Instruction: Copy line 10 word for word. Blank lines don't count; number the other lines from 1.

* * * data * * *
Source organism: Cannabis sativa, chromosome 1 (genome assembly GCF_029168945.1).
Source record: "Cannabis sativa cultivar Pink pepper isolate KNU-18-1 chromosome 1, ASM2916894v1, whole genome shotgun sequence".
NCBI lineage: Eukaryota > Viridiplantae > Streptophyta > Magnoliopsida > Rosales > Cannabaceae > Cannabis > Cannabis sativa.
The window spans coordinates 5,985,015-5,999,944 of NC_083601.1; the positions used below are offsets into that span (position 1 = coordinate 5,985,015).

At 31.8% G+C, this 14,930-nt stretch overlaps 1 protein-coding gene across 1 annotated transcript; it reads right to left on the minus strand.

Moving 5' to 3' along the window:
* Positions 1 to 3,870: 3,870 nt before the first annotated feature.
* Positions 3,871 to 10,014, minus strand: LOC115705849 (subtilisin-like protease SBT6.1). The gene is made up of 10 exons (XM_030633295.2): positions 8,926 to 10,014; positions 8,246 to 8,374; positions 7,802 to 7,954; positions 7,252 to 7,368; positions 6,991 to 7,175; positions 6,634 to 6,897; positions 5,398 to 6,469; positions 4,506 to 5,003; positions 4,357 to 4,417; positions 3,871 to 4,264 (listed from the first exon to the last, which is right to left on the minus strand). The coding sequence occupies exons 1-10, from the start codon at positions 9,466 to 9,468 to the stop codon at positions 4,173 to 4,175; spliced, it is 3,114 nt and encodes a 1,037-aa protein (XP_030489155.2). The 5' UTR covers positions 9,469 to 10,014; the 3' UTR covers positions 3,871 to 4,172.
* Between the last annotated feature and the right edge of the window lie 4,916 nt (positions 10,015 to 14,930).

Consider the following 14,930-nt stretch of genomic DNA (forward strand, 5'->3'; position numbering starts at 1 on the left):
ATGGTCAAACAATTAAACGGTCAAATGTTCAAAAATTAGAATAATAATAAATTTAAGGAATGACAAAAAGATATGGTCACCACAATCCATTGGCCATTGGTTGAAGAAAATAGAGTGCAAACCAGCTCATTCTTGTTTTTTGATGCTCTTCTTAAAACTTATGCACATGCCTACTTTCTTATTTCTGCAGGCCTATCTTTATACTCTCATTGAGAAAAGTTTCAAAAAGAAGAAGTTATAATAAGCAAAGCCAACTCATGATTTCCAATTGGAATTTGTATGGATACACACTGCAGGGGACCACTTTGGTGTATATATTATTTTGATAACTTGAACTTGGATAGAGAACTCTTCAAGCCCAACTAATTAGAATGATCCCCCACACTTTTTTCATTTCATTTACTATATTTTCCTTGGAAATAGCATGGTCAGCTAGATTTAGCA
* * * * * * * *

Consider the following 14,930-nt stretch of genomic DNA (forward strand, 5'->3'; position numbering starts at 1 on the left):